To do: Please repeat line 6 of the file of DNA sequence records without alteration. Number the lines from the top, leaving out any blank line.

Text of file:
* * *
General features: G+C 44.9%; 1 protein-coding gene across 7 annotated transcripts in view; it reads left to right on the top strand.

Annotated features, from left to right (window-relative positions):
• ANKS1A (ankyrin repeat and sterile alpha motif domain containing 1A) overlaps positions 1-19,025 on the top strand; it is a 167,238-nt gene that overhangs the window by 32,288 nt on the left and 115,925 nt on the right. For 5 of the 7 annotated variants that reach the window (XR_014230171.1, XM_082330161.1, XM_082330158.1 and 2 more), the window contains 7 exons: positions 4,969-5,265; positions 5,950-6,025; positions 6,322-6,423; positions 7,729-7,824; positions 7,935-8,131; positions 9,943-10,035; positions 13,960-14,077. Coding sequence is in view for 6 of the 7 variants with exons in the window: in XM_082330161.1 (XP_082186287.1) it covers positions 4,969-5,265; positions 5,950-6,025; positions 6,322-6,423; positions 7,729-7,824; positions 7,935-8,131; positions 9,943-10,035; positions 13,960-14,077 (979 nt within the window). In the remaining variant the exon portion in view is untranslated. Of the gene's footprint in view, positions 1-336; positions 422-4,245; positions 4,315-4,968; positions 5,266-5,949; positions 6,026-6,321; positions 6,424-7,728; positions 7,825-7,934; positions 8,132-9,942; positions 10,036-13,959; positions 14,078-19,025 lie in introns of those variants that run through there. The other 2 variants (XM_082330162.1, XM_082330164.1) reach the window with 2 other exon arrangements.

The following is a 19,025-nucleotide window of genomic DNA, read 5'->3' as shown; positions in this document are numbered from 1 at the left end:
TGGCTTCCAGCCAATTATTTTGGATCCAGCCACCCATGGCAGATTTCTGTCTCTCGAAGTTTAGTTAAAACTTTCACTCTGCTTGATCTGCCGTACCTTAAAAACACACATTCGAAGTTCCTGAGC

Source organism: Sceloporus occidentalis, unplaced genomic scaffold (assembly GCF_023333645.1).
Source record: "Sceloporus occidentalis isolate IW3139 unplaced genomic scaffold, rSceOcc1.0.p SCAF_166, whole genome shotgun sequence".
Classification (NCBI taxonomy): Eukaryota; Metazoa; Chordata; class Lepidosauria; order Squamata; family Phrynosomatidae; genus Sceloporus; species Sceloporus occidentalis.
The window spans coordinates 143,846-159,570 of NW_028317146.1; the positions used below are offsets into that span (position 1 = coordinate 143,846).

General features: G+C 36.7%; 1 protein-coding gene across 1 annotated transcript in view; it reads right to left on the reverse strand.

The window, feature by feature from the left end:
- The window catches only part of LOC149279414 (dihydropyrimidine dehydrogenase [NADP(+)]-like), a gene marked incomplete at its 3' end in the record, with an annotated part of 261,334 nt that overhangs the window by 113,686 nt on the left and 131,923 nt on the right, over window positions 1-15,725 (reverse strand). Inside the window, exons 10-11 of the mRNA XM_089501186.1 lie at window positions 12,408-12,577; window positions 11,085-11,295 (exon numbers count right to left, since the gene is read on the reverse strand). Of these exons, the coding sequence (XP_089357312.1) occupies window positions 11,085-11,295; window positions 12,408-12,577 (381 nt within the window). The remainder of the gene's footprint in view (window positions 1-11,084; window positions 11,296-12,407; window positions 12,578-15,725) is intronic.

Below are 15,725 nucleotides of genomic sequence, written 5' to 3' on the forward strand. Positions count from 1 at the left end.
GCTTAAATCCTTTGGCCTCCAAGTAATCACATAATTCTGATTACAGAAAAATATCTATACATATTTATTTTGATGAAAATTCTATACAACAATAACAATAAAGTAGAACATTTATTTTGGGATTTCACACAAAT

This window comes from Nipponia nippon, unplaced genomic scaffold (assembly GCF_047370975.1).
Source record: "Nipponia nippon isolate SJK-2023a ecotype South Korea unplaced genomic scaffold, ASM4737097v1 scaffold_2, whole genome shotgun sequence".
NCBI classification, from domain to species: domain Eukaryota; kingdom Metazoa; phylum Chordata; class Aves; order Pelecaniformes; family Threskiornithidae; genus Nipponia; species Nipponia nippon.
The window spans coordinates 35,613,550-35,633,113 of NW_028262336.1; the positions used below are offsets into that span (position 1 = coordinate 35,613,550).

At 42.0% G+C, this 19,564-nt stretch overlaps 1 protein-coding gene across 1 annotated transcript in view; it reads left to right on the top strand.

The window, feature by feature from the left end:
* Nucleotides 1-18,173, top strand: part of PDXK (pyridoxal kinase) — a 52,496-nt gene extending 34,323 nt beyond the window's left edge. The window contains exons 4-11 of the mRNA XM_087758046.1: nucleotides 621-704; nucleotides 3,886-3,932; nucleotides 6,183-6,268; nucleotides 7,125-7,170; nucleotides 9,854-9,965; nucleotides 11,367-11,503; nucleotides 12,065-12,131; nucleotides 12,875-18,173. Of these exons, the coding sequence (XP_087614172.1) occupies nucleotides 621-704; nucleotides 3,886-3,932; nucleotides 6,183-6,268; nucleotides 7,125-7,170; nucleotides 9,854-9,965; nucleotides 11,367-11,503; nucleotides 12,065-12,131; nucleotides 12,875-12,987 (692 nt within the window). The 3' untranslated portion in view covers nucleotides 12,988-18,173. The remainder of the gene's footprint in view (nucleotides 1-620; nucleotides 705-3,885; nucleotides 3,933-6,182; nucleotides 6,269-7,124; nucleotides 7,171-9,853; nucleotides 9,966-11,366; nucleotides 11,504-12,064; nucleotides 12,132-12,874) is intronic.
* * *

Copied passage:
Source organism: Sceloporus occidentalis, unplaced genomic scaffold (assembly GCF_023333645.1).